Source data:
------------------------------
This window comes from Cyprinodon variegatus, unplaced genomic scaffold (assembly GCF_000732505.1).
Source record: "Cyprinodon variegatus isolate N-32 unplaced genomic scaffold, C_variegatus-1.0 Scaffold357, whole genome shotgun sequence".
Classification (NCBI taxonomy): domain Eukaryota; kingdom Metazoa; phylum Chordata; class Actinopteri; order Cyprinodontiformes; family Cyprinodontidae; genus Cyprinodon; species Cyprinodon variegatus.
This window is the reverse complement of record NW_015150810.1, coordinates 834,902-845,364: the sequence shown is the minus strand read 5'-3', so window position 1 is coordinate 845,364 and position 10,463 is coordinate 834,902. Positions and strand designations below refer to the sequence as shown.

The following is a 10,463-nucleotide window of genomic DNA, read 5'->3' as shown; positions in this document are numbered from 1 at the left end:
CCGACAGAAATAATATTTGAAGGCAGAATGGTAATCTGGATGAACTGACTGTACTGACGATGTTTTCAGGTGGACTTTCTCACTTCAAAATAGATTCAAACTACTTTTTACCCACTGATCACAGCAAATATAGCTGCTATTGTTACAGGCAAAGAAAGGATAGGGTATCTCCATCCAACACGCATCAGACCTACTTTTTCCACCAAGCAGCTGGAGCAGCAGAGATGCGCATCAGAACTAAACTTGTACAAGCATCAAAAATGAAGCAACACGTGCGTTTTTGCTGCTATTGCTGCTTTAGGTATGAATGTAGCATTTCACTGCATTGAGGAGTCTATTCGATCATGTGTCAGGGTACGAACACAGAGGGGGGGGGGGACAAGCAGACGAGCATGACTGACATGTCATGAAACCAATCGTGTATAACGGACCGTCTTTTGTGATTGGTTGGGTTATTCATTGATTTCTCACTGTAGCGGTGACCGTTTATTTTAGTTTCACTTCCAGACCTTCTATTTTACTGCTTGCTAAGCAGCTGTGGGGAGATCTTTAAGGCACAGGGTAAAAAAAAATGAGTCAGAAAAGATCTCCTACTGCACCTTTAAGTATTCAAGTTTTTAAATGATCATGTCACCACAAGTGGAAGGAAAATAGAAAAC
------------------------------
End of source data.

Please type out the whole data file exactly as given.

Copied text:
This window comes from Cyprinodon variegatus, unplaced genomic scaffold (assembly GCF_000732505.1).
Source record: "Cyprinodon variegatus isolate N-32 unplaced genomic scaffold, C_variegatus-1.0 Scaffold357, whole genome shotgun sequence".
Classification (NCBI taxonomy): domain Eukaryota; kingdom Metazoa; phylum Chordata; class Actinopteri; order Cyprinodontiformes; family Cyprinodontidae; genus Cyprinodon; species Cyprinodon variegatus.
This window is the reverse complement of record NW_015150810.1, coordinates 834,902-845,364: the sequence shown is the minus strand read 5'-3', so window position 1 is coordinate 845,364 and position 10,463 is coordinate 834,902. Positions and strand designations below refer to the sequence as shown.

The following is a 10,463-nucleotide window of genomic DNA, read 5'->3' as shown; positions in this document are numbered from 1 at the left end:
CCGACAGAAATAATATTTGAAGGCAGAATGGTAATCTGGATGAACTGACTGTACTGACGATGTTTTCAGGTGGACTTTCTCACTTCAAAATAGATTCAAACTACTTTTTACCCACTGATCACAGCAAATATAGCTGCTATTGTTACAGGCAAAGAAAGGATAGGGTATCTCCATCCAACACGCATCAGACCTACTTTTTCCACCAAGCAGCTGGAGCAGCAGAGATGCGCATCAGAACTAAACTTGTACAAGCATCAAAAATGAAGCAACACGTGCGTTTTTGCTGCTATTGCTGCTTTAGGTATGAATGTAGCATTTCACTGCATTGAGGAGTCTATTCGATCATGTGTCAGGGTACGAACACAGAGGGGGGGGGGGACAAGCAGACGAGCATGACTGACATGTCATGAAACCAATCGTGTATAACGGACCGTCTTTTGTGATTGGTTGGGTTATTCATTGATTTCTCACTGTAGCGGTGACCGTTTATTTTAGTTTCACTTCCAGACCTTCTATTTTACTGCTTGCTAAGCAGCTGTGGGGAGATCTTTAAGGCACAGGGTAAAAAAAAATGAGTCAGAAAAGATCTCCTACTGCACCTTTAAGTATTCAAGTTTTTAAATGATCATGTCACCACAAGTGGAAGGAAAATAGAAAAC